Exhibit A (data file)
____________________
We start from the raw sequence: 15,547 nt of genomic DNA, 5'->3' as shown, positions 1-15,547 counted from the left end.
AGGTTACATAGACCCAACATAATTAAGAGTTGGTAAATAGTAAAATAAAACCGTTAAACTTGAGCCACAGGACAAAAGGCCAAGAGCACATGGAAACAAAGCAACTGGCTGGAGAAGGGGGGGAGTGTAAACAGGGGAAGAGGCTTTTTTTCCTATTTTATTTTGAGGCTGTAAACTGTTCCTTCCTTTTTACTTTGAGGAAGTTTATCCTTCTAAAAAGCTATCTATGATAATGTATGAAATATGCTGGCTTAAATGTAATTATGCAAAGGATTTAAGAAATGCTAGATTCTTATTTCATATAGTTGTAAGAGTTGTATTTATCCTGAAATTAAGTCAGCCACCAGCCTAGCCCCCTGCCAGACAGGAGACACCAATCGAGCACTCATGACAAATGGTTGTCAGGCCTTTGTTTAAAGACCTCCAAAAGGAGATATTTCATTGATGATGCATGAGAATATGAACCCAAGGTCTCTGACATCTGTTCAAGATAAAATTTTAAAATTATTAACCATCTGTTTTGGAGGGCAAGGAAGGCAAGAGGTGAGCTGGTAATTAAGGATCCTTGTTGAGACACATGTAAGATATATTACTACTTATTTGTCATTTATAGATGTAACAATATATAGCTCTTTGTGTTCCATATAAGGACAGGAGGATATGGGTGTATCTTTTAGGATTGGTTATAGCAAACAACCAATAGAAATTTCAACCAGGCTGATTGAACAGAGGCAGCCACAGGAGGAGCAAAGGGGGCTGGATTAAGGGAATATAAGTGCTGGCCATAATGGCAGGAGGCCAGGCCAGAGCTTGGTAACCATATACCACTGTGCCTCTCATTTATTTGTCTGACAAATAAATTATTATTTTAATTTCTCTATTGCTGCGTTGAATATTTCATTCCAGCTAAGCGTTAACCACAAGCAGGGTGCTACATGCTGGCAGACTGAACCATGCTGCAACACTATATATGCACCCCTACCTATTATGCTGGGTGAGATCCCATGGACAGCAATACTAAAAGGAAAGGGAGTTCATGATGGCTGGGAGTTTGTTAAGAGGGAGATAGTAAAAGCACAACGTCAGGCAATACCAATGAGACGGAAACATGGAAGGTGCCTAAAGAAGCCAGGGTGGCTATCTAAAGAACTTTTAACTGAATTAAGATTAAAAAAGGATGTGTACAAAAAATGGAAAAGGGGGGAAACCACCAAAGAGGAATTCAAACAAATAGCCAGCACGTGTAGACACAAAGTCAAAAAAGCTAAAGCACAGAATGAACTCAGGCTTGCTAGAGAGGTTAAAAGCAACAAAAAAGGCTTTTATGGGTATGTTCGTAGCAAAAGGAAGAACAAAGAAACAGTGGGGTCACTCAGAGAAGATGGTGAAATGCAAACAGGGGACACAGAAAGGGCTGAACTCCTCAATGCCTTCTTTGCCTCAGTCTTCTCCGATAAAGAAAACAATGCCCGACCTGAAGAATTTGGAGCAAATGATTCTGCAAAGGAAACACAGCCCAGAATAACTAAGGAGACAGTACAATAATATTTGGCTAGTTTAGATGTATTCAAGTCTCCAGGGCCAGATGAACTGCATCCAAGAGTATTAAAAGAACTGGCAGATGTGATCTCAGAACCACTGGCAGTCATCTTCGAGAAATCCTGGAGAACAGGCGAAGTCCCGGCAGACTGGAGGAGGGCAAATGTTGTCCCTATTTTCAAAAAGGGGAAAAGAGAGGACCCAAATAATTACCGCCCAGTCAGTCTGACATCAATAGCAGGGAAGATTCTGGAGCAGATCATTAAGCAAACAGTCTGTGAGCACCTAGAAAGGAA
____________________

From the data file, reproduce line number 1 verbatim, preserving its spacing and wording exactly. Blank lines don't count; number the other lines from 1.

We start from the raw sequence: 15,547 nt of genomic DNA, 5'->3' as shown, positions 1-15,547 counted from the left end.